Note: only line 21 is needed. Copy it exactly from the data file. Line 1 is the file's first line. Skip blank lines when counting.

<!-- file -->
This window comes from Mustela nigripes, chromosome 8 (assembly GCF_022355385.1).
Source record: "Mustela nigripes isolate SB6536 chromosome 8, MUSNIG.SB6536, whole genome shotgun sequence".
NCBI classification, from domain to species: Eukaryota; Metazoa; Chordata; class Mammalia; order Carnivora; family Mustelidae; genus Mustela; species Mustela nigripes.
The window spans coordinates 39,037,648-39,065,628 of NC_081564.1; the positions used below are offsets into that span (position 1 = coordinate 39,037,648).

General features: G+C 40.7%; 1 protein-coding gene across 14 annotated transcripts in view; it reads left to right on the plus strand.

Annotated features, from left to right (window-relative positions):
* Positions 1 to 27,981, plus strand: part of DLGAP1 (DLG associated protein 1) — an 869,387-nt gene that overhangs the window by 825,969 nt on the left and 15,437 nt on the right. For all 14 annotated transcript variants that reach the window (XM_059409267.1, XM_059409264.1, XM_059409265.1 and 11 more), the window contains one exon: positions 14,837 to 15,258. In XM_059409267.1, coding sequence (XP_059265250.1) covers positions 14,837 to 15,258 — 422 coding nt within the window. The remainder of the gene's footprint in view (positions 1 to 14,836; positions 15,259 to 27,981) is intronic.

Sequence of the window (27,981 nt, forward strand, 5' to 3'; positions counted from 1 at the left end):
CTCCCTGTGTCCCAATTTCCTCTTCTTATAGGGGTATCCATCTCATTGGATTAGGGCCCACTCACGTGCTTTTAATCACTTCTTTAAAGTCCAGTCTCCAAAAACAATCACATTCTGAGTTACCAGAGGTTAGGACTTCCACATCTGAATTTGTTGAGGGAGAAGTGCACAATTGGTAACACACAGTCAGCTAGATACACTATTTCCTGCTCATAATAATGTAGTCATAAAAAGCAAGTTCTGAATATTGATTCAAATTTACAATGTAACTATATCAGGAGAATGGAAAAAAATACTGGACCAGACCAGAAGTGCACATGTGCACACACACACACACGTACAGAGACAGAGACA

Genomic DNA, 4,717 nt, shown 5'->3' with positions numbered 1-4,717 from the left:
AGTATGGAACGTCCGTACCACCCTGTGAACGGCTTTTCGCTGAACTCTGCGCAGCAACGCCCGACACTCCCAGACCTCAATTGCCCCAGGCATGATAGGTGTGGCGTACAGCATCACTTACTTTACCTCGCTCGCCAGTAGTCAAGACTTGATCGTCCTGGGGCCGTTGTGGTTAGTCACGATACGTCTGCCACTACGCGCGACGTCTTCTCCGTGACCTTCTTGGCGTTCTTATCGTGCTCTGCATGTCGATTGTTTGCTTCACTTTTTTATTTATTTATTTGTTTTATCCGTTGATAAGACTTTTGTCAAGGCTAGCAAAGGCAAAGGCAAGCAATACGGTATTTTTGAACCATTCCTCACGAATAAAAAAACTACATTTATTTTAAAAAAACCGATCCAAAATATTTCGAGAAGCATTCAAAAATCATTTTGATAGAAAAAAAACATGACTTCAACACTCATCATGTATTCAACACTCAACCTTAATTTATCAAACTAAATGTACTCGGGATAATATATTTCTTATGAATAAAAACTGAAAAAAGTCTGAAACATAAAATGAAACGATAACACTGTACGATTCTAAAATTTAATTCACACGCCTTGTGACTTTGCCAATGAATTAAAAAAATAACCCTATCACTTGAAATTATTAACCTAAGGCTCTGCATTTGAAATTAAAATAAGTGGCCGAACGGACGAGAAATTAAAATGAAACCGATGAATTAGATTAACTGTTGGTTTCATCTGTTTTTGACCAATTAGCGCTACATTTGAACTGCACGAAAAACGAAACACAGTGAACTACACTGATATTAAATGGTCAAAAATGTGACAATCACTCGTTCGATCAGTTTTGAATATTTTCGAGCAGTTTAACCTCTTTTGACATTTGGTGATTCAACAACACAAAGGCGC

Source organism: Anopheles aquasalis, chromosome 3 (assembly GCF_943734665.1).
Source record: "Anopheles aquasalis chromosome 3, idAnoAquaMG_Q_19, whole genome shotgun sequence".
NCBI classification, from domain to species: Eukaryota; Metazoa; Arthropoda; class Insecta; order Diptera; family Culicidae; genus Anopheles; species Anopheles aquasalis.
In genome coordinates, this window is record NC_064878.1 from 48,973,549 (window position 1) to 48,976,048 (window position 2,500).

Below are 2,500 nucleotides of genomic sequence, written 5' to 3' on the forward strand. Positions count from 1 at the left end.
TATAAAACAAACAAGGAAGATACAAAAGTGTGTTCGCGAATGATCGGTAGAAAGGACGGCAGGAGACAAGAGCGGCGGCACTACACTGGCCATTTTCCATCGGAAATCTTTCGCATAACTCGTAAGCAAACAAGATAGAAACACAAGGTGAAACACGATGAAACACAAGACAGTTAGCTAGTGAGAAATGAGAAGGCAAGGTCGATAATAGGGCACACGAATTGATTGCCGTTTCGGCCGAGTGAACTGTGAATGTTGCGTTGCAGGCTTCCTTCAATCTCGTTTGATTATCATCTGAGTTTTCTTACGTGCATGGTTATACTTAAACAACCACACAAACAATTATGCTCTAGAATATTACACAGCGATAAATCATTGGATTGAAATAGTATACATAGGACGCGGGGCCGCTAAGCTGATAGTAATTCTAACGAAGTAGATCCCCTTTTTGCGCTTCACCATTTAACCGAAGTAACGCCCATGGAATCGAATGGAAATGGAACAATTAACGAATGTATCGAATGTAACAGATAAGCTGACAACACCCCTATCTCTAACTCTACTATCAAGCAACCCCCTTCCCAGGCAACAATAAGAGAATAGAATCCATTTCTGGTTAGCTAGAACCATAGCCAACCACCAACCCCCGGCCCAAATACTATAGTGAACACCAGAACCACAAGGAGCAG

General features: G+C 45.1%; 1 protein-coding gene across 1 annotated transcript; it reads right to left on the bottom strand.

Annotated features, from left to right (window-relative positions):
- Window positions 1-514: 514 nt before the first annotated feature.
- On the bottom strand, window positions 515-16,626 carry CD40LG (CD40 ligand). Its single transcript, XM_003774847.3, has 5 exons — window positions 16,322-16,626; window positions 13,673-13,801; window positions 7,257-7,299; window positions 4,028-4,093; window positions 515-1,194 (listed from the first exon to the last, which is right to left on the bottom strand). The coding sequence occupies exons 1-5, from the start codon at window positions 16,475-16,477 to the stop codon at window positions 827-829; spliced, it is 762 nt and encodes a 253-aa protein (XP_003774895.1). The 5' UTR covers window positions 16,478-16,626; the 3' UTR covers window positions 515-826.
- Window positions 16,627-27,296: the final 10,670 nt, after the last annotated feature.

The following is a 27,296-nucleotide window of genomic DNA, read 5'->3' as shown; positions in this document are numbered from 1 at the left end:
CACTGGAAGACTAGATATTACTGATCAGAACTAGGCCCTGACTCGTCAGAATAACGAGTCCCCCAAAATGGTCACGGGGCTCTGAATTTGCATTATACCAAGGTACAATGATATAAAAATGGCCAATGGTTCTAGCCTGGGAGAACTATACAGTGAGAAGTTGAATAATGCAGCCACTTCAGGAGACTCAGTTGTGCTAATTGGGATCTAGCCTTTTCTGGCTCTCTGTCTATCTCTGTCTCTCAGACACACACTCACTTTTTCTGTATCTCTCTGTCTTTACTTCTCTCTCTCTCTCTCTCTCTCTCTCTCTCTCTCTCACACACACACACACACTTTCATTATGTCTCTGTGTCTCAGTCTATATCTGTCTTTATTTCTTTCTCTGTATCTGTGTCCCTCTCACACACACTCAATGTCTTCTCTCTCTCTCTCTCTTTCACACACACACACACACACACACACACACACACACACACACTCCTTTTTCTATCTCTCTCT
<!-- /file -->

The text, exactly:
- On the bottom strand, window positions 515-16,626 carry CD40LG (CD40 ligand). Its single transcript, XM_003774847.3, has 5 exons — window positions 16,322-16,626; window positions 13,673-13,801; window positions 7,257-7,299; window positions 4,028-4,093; window positions 515-1,194 (listed from the first exon to the last, which is right to left on the bottom strand). The coding sequence occupies exons 1-5, from the start codon at window positions 16,475-16,477 to the stop codon at window positions 827-829; spliced, it is 762 nt and encodes a 253-aa protein (XP_003774895.1). The 5' UTR covers window positions 16,478-16,626; the 3' UTR covers window positions 515-826.